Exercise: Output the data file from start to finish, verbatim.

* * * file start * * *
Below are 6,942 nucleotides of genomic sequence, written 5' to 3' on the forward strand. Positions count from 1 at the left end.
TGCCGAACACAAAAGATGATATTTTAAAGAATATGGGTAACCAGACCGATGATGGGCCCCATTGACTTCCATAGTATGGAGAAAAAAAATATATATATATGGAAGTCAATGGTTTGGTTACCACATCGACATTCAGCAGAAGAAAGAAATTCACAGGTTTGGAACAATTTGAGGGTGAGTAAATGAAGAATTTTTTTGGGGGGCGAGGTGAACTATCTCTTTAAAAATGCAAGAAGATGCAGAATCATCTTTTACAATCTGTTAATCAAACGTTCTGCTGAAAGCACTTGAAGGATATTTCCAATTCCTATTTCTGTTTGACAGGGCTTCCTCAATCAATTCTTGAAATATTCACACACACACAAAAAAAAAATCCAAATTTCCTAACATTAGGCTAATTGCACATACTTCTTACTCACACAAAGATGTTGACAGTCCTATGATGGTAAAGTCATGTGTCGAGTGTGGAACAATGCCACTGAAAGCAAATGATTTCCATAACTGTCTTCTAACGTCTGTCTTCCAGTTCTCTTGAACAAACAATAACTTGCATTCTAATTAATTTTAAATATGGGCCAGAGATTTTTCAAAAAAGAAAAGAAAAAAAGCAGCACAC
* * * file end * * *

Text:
Below are 6,942 nucleotides of genomic sequence, written 5' to 3' on the forward strand. Positions count from 1 at the left end.
TGCCGAACACAAAAGATGATATTTTAAAGAATATGGGTAACCAGACCGATGATGGGCCCCATTGACTTCCATAGTATGGAGAAAAAAAATATATATATATGGAAGTCAATGGTTTGGTTACCACATCGACATTCAGCAGAAGAAAGAAATTCACAGGTTTGGAACAATTTGAGGGTGAGTAAATGAAGAATTTTTTTGGGGGGCGAGGTGAACTATCTCTTTAAAAATGCAAGAAGATGCAGAATCATCTTTTACAATCTGTTAATCAAACGTTCTGCTGAAAGCACTTGAAGGATATTTCCAATTCCTATTTCTGTTTGACAGGGCTTCCTCAATCAATTCTTGAAATATTCACACACACACAAAAAAAAAATCCAAATTTCCTAACATTAGGCTAATTGCACATACTTCTTACTCACACAAAGATGTTGACAGTCCTATGATGGTAAAGTCATGTGTCGAGTGTGGAACAATGCCACTGAAAGCAAATGATTTCCATAACTGTCTTCTAACGTCTGTCTTCCAGTTCTCTTGAACAAACAATAACTTGCATTCTAATTAATTTTAAATATGGGCCAGAGATTTTTCAAAAAAGAAAAGAAAAAAAGCAGCACAC